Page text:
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AS 5 Net Profit or Loss for the Period, Prior Period Items and Changes in Accounting Policies

Updated on :  

08 min read.

AS 5 is prescribed to bring a uniformity in presentation among all enterprises.


AS 5 specifies the method of classification and disclosure for the following items:

a. Prior period items

b. Extraordinary items

c. Certain specific items w.r.t. profit and loss from ordinary activities

The standard also describes the treatment of changes in accounting estimates and disclosures to be made on account of such changes. The standard doesn’t deal with tax implication on account of such changes as mentioned above.


Why apply – Applying this standard helps in comparison of financial statements among various enterprises. Also, the financial statements of different enterprises can be compared over time when the standard is applied properly.

Insight Into the Standard Guidelines

The standard particularly deals with following four specific items:

Net Profit or Loss for the Period

Two broad categories of net profit and loss for the period are Profit or loss from ordinary activities and Profit or loss from extraordinary activities. Profit or loss from ordinary activities is such which arise in the normal course of business. These activities are a part of business and related activities. Examples: Profit/loss on sale of goods, services. The transactions and results under this category are shown as usual items in the financial statements for the accounting period. Profit or loss from extraordinary activities is such which do not arise under the normal course of business. These activities do not occur regularly. Example: – Profit on sale of fixed assets, Loss due to theft. The transactions and results under this category are to be disclosed separately in financial statements. The disclosure should be in a manner which clearly shows the effect on overall profits/losses due to these activities. The standard also specifies that if the results of any activity are substantial on the overall performance of the enterprise, then it should be disclosed separately in financial statements as a separate head. Example: – Fixed assets disposal, Restructuring of activities, Settlement of litigations.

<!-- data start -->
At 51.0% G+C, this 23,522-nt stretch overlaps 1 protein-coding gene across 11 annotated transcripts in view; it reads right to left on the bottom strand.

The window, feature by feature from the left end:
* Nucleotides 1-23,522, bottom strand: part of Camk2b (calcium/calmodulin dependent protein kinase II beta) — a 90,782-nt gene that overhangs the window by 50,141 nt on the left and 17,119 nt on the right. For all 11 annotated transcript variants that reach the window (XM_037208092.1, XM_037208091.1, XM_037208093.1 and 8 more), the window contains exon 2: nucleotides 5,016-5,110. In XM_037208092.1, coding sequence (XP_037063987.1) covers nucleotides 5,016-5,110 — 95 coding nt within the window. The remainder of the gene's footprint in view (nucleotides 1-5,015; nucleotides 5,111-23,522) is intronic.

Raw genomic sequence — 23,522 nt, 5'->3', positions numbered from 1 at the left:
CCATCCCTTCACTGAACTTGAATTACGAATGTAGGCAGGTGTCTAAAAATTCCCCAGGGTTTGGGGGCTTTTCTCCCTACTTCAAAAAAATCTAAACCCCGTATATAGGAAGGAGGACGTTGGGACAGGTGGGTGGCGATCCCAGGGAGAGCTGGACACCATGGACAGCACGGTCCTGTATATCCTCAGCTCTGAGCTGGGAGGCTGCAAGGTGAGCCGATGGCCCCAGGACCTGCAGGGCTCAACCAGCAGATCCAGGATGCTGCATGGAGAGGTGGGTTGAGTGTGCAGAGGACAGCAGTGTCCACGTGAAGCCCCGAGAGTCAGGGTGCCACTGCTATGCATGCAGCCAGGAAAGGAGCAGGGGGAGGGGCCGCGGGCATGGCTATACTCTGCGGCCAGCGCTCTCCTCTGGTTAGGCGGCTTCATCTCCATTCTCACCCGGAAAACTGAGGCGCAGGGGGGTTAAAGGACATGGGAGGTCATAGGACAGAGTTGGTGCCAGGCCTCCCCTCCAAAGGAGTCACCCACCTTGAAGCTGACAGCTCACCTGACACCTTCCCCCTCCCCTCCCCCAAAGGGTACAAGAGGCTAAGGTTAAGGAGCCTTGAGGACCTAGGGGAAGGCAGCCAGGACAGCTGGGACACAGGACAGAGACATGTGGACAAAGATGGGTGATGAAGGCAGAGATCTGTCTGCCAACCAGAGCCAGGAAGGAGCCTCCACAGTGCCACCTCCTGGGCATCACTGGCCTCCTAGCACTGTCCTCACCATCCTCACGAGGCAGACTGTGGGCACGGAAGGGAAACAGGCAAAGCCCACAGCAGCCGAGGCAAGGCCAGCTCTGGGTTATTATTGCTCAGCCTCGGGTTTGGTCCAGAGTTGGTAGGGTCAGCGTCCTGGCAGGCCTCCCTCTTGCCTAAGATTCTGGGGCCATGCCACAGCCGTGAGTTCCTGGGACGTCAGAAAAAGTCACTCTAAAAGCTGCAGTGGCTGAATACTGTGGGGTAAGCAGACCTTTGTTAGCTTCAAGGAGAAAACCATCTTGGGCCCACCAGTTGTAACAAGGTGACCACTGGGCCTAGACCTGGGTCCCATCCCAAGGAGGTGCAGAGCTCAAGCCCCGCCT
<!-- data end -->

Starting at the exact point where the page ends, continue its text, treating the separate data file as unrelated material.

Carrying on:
Prior Period Items

While preparing the financial statements, there are certain items which actually correspond to prior accounting periods. The income or losses due to these items are a result of error or omission in the financial statements of the prior period. By nature, these items are not frequent and can be easily identified. The current period’s financial statements should clearly show the effect of such prior period items.

Changes in Accounting Estimates

There are certain estimates which are used while preparing the financial statements for any period. For example estimate on the useful life of a machinery, estimate on the realizable value of an item in inventory. At times, these estimates are required to be revised due to any of the following reasons (inclusive list):

i. Change in circumstances

ii. New information

iii. Subsequent developments

iv. Experience